Thank you Robert Jordan, for such an incredible series, and thank you Brandon Sanderson for giving us the end that Robert Jordan always planned to give us. Fantastic!
A Memory of Light has been the best book in the WOT series since A Lord of Chaos and it might have got five stars if it wasn't for the memory of the slog one had to go through to get to the end. Brandon Sanderson needs to be commended for being able to finish the longest series in fantasy history from RJ's notes. If it hadn't been for the drawn out plots in books 7 - 11 which had to be wrapped up properly in 12 and 13 before the final novel, I might consider it to be the greatest fantasy series.
There were many deaths of minor characters in the novel as one would expect in a novel about The Last Battle, but only one real major POV character. If this had been GRRM it might have only been a single major POV character who survived. There are many people who would be sad that Egwene was the character who died, but to sound a little morose I was pleased. Egwene has been one of those characters who constantly made me put the previous novels and walk away. I suppose there will always be characters who will get under my skin because if I had been in control of Lost, the self-righteous character of Jack would not have survived the first season.
There are some questions raised in the series which are not answered. But that's how RJ wanted things to end and it was perhaps best that they weren't answered and will now never be.
My biggest gripe with the novel is that Rand didn't actually die at the end of the Last Battle. It's become a little bit of cliche in fantasy that the prophecy which says that the great hero meant to die at the last battle doesn't (just look at Harry Potter). I think it might have been a good little twist that the prophecy ended up being right and the great hero sacrifices himself for the rest of the world.
Hardcore scifi fan from a galaxy far far away.
After all that effort and time to get to book 14! This last book was very much about getting it over with rather than doing a good job. The characters narration was changed and that alone ruined it. The tying up of story lines was done in a rushed and superficial manner. Of course after coming the 1st 13 books you have to finish book 14. However I strongly recommend that you manage your expectations.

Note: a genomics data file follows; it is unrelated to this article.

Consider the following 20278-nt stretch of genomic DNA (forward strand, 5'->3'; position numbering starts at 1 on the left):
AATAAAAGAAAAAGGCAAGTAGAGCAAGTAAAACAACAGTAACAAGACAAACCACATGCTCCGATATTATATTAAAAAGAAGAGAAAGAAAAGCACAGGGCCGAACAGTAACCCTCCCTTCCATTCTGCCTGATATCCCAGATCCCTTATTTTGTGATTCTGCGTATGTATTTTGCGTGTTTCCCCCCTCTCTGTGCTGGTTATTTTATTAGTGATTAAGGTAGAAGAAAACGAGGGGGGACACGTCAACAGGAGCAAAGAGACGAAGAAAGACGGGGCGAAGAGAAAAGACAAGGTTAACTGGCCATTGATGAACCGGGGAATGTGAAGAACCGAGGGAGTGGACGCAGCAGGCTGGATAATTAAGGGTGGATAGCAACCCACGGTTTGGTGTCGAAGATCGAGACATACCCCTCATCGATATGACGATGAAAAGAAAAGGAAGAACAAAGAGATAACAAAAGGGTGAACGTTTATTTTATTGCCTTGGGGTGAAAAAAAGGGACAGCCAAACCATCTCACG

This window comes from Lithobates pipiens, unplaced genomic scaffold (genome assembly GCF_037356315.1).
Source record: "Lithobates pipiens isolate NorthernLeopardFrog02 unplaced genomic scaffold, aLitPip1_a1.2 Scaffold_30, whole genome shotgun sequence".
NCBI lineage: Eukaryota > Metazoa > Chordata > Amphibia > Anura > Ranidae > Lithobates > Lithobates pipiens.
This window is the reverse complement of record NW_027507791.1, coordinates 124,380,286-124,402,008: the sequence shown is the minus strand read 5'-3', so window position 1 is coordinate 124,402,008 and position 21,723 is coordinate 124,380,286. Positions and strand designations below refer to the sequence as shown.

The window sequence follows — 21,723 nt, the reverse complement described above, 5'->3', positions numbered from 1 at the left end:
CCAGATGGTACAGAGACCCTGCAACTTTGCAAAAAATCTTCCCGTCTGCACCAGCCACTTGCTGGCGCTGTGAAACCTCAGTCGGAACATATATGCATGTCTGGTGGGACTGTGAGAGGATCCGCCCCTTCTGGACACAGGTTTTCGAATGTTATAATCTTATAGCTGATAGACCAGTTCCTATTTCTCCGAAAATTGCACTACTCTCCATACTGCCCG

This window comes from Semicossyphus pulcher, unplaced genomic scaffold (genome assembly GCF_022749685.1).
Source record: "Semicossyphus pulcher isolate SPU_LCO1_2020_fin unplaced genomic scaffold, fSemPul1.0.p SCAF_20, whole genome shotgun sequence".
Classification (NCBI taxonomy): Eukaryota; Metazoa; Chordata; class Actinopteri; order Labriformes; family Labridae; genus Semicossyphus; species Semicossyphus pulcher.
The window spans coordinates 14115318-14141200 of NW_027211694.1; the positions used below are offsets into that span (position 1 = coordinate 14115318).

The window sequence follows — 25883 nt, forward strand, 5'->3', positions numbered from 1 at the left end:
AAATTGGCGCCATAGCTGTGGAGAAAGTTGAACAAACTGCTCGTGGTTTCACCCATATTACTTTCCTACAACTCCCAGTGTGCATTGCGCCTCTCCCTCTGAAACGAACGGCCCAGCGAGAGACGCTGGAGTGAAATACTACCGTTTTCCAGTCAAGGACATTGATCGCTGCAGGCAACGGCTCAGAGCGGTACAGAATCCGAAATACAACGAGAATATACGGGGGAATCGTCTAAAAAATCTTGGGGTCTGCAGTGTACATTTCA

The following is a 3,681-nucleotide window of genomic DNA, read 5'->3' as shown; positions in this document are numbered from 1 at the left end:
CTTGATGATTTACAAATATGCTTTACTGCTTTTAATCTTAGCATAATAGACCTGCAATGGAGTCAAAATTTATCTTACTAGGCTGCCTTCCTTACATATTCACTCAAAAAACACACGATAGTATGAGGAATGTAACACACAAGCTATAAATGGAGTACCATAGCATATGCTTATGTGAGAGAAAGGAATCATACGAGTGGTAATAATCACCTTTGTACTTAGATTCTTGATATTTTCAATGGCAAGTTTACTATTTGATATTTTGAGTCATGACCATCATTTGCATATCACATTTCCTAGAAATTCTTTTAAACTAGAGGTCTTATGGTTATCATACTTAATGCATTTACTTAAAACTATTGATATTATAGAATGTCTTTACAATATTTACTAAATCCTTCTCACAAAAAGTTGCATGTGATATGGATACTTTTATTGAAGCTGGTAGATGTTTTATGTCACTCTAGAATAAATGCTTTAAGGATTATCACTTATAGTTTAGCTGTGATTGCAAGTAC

I am not sure.
The relentless battles got tedious along with the role Perrin played.
I would have liked more Matrim Cauthon for sure but you take what you can get.
Also, RJ loves to change/give characters new names and there are a TON more in this book. Rereading the novels would help identify who is who.
My favorite character BY FAR is Matrim Cauthon.
Hmmmm...this is a hard question. Kramer and Reading are my number two readers. El Capitan being Jim Dale. Why Kramer and READING weren't together on Mistborn Trilogy is beyond me, especially considering that Vin is, well, a girl.
Okay, tangential, Kramer did a great job with Mat and so did Reading. Kramer was a little over the top with Lan but what are you going to do. They did a great job altogether and there was one point where I thought they changed their voices for a character since the Eye of the World, but I cannot remember who. Maybe Loial? Loial done by Reading is kind of...rough. But Loial is rough even for a male voice. Doesn't matter. JAIN FARSTRIDER AND OLVER!
Yes and no. I read this book along with a bunch of other fantasy readers and it felt like I was torn in two directions. One direction was to GET IT DONE and then be a part of the conversation about the deus ex machinas and complain about Perrin. The other part of me was deeply saddened, because I knew that when I finished, that was the end of the Wheel of Time(and yes, I know there are no beginnings or endings to the Wheel of Time but I don't see anybody wanting to jump on the RJ bandwagon anytime soon). All in all, it was good. There should have been more emphasis in some parts or even another book. I wanted Perrin to have more time in the wolf dream and Padan Fain felt rushed. RJ had a great vision with this epic and I think that sometimes in the Wheel of Time series, he overspent time on architecture and landscapes and flora and fauna rather than focusing more on characters and dialogue. I loved Nyneave and would have loved more dialogue from her; she was a great heroine in the series, although in A Memory of Light she was sidelined for sure.
FACT: Moraine was not worth losing an eye or Jain Farstrider's life.
Wow what a ride. I figured it would be tough gathering up all the story arcs but it was done brilliantly. Two of my favorite authors knocked it of of the park with this satisfying ending. I just finished and I'm going to read it again; how's that for a recommendation?
Brandon Sanderson, in my opinion, is one of the great writers of our time. Harriet could not have picked a better author. Read any of Brandons works and you'll see.
Michael and Kate brought this series to LIFE. Vibrant, rich and colorful; I am in awe of your talents. To pick a favorite of either author is impossible that would be like picking one of your children over another.
If I had 40 hours straight to read this I would have, but darn it life got in the way.
The likes of this story will never come again. I will miss waiting for the next book, but Brandon has the torch now.